Recently, USA Today highlighted how the salaries of federal employees have skyrocketed in the past five years. According to the article (“More federal workers’ pay tops $150,000”), federal workers earning $150,000 or more in 2005 comprised only 0.4 percent of all federal employees. Today, that number has grown to 3.9 percent. In response to this, Rep. Jason Chaffetz (R-UT) is calling for not only a pay freeze, but a ten percent pay cut for federal employees.
Congressman Chaffetz’s proposal fails to truly tackle the issue of fixing the amount the government spends on the salaries of its employees. Realistically, Congress won’t vote for a ten percent cut to salaries, and there is slim chance that they will allow a pay freeze. Even if these were enacted, the annual COLA (cost of living adjustment) would still increase salaries and spending.
Were Chaffetz truly serious about reining in spending in this area, he would put forward a proposal that did not cut the wages of federal workers, but the positions themselves. Government agencies are overstaffed — every agency is riddled with redundant employees.
For example: via a source who prefers to not be named, one particular government office employs fifteen people whose sole job is to scan and upload documents to a central database. They are paid to work for eight hours, but generally need to put in only two hours of actual work. The other six hours are devoted to shopping online, gossip, and sleep.
Reduce that department from fifteen employees to five, and they would each have a full day’s work and the taxpayer would have his or her money back.
This is not unique to this one office — overstaffing is a systemic problem. Agencies create positions, often at high cost, that have the single purpose of performing the functions that existing employees could easily take on. A source tells me of a federal employee who does nothing but schedule who will use the conference room.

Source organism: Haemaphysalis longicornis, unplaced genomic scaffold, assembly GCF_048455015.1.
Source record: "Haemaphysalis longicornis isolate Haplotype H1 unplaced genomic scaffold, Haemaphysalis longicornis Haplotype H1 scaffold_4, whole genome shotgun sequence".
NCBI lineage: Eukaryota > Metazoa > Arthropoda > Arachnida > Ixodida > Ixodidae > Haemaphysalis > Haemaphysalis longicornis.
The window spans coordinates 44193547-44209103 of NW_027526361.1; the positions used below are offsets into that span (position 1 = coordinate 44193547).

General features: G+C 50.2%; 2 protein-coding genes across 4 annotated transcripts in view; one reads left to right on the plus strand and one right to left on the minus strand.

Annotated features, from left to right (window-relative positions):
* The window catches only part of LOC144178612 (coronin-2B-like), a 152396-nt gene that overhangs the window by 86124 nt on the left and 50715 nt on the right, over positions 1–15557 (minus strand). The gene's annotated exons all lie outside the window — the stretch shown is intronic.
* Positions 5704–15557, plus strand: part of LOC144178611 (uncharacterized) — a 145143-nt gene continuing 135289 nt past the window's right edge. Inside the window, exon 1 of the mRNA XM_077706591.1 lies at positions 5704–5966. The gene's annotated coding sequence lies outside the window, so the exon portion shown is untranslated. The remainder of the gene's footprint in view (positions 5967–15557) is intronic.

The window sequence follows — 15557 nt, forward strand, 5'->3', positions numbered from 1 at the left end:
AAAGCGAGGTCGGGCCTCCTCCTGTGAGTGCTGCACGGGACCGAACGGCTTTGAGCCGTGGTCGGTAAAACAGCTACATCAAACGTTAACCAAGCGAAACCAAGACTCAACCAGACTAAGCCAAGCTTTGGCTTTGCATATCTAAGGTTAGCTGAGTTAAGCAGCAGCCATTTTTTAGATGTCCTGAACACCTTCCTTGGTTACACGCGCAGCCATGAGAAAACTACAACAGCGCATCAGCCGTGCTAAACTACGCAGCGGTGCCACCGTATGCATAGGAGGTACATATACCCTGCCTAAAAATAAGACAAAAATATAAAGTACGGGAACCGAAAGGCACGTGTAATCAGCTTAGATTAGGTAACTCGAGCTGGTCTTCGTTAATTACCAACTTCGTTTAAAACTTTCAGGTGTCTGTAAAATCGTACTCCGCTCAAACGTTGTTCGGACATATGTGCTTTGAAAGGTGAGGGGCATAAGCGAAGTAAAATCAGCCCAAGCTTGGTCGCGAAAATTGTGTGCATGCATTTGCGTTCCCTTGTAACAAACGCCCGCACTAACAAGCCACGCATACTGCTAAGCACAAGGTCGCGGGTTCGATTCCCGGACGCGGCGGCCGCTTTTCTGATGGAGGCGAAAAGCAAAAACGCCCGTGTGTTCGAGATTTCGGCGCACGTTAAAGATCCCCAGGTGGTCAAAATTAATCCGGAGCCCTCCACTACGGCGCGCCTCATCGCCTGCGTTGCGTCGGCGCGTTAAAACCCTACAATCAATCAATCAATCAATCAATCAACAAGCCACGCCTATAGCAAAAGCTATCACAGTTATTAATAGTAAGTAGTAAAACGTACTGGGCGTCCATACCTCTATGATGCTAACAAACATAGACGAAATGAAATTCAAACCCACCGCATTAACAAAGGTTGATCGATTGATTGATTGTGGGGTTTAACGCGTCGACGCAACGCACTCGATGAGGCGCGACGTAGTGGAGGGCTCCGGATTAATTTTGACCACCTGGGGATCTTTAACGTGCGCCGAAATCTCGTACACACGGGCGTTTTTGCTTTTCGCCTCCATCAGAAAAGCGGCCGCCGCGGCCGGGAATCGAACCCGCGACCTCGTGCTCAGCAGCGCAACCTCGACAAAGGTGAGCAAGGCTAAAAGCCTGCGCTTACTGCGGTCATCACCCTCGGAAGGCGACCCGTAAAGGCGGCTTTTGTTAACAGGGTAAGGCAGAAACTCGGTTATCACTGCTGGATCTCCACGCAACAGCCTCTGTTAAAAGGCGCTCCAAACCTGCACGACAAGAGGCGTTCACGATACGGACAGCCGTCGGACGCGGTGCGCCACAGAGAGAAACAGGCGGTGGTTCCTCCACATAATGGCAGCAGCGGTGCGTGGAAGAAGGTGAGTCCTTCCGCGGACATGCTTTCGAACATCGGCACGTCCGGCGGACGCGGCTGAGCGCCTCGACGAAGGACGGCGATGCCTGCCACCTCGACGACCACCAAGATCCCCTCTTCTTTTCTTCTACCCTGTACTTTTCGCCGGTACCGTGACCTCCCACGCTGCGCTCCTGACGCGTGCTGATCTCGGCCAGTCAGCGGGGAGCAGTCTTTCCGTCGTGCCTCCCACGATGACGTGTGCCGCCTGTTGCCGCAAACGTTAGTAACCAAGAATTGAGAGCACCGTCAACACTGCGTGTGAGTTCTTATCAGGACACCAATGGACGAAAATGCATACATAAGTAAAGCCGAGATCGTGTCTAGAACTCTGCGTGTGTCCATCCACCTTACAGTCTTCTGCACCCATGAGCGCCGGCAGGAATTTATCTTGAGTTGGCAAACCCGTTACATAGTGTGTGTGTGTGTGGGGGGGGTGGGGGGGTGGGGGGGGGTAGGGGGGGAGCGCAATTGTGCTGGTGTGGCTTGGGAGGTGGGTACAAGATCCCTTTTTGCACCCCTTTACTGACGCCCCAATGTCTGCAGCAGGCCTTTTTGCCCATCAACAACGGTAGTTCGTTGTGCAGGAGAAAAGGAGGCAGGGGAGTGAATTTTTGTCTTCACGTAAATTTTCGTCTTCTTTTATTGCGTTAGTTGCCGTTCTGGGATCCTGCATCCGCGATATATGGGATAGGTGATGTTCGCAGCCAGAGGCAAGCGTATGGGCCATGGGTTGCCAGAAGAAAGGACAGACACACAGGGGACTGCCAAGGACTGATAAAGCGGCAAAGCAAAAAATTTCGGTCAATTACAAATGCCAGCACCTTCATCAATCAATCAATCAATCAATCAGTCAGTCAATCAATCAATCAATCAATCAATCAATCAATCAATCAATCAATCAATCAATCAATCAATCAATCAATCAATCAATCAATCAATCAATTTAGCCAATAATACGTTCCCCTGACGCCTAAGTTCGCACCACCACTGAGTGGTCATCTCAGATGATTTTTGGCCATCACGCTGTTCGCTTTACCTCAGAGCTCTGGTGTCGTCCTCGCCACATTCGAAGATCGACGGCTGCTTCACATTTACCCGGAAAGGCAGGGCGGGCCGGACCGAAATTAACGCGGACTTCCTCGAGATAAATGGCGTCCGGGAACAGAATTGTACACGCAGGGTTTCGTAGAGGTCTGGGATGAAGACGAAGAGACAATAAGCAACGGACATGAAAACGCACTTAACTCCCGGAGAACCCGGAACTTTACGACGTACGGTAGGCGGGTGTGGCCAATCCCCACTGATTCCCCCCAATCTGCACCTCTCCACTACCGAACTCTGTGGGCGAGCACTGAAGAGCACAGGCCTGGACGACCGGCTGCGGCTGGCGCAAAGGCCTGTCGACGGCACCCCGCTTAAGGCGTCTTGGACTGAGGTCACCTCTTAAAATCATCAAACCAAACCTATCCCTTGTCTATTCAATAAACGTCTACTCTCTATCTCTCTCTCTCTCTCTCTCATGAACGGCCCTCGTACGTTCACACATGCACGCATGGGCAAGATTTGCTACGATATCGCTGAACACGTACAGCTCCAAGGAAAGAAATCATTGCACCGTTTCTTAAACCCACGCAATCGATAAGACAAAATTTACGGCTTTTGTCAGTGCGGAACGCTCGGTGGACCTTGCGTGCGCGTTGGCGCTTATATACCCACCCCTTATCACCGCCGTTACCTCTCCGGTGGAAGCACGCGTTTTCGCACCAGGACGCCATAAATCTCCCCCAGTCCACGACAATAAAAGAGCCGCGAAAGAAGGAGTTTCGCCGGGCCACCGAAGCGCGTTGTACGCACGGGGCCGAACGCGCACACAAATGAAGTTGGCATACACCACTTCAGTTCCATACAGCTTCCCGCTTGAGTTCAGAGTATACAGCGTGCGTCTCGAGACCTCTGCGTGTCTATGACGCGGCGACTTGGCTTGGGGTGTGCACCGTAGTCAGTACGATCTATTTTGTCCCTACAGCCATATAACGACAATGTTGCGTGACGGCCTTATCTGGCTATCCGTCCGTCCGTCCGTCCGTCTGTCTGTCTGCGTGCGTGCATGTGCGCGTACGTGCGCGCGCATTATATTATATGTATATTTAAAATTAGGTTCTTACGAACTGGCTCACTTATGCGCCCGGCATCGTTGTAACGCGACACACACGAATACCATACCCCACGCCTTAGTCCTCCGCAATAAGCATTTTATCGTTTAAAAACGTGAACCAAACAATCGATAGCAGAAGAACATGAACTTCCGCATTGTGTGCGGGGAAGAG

The taxpayer is also being asked to shoulder the burden for unqualified workers and/or employees no longer fit to continue in their capacity. As the Heritage Foundation’s James Sherk notes: “Federal employees enjoy far greater job security than private sector workers. Federal agencies rarely lay off employees for poor performance.” In other words, few agencies will fire someone for poor performance or budgetary reasons. (In some agencies, particularly the U.S. federal courts, the joke is that career employees know their job is secure even if they were to commit murder.)
As the nation’s companies and families have tightened their belts and laid off workers, government has not. There was no blanket hiring freeze; nor were cost-cutting measures taken.
How do we implement a practical solution to excess spending on the salaries of government employees? The best way to go about this would be to take advantage of the large wave of federal worker retirements that is about to hit. Ordinarily, agencies would replace these workers with new hires. However, they should replace as few employees as possible and allow the positions to simply be phased out. If a position can not be eliminated, the agency does not hire an entry-level position when one becomes available. At the same time, the government would eliminate redundancies and conference room schedulers.
Additionally, poor performance, behavior, and lack of qualifications would finally be permitted to be grounds for termination.
At the end of the day, not one person can honestly tell you there isn’t a problem with the manner in which federal workers are compensated. This is not a partisan issue. The government needs to get serious and provide bold leadership in thinning its ranks.